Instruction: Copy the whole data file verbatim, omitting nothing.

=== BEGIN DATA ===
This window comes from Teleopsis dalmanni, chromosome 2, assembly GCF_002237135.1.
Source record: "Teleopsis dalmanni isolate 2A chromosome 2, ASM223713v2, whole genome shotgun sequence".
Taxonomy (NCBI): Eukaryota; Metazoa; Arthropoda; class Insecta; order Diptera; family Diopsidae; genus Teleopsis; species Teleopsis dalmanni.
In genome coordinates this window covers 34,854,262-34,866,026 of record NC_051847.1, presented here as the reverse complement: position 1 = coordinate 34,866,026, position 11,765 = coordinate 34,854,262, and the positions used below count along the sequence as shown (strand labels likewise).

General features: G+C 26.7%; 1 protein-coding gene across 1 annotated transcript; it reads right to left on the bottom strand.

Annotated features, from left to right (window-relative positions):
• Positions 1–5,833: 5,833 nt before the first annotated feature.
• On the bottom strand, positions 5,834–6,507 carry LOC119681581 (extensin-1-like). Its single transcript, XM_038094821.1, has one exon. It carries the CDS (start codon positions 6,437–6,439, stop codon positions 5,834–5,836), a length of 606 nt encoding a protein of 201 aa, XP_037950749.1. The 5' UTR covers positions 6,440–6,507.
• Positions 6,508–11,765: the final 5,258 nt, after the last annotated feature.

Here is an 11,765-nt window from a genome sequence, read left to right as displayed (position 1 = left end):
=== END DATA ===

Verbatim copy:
This window comes from Teleopsis dalmanni, chromosome 2, assembly GCF_002237135.1.
Source record: "Teleopsis dalmanni isolate 2A chromosome 2, ASM223713v2, whole genome shotgun sequence".
Taxonomy (NCBI): Eukaryota; Metazoa; Arthropoda; class Insecta; order Diptera; family Diopsidae; genus Teleopsis; species Teleopsis dalmanni.
In genome coordinates this window covers 34,854,262-34,866,026 of record NC_051847.1, presented here as the reverse complement: position 1 = coordinate 34,866,026, position 11,765 = coordinate 34,854,262, and the positions used below count along the sequence as shown (strand labels likewise).

General features: G+C 26.7%; 1 protein-coding gene across 1 annotated transcript; it reads right to left on the bottom strand.

Annotated features, from left to right (window-relative positions):
• Positions 1–5,833: 5,833 nt before the first annotated feature.
• On the bottom strand, positions 5,834–6,507 carry LOC119681581 (extensin-1-like). Its single transcript, XM_038094821.1, has one exon. It carries the CDS (start codon positions 6,437–6,439, stop codon positions 5,834–5,836), a length of 606 nt encoding a protein of 201 aa, XP_037950749.1. The 5' UTR covers positions 6,440–6,507.
• Positions 6,508–11,765: the final 5,258 nt, after the last annotated feature.

Here is an 11,765-nt window from a genome sequence, read left to right as displayed (position 1 = left end):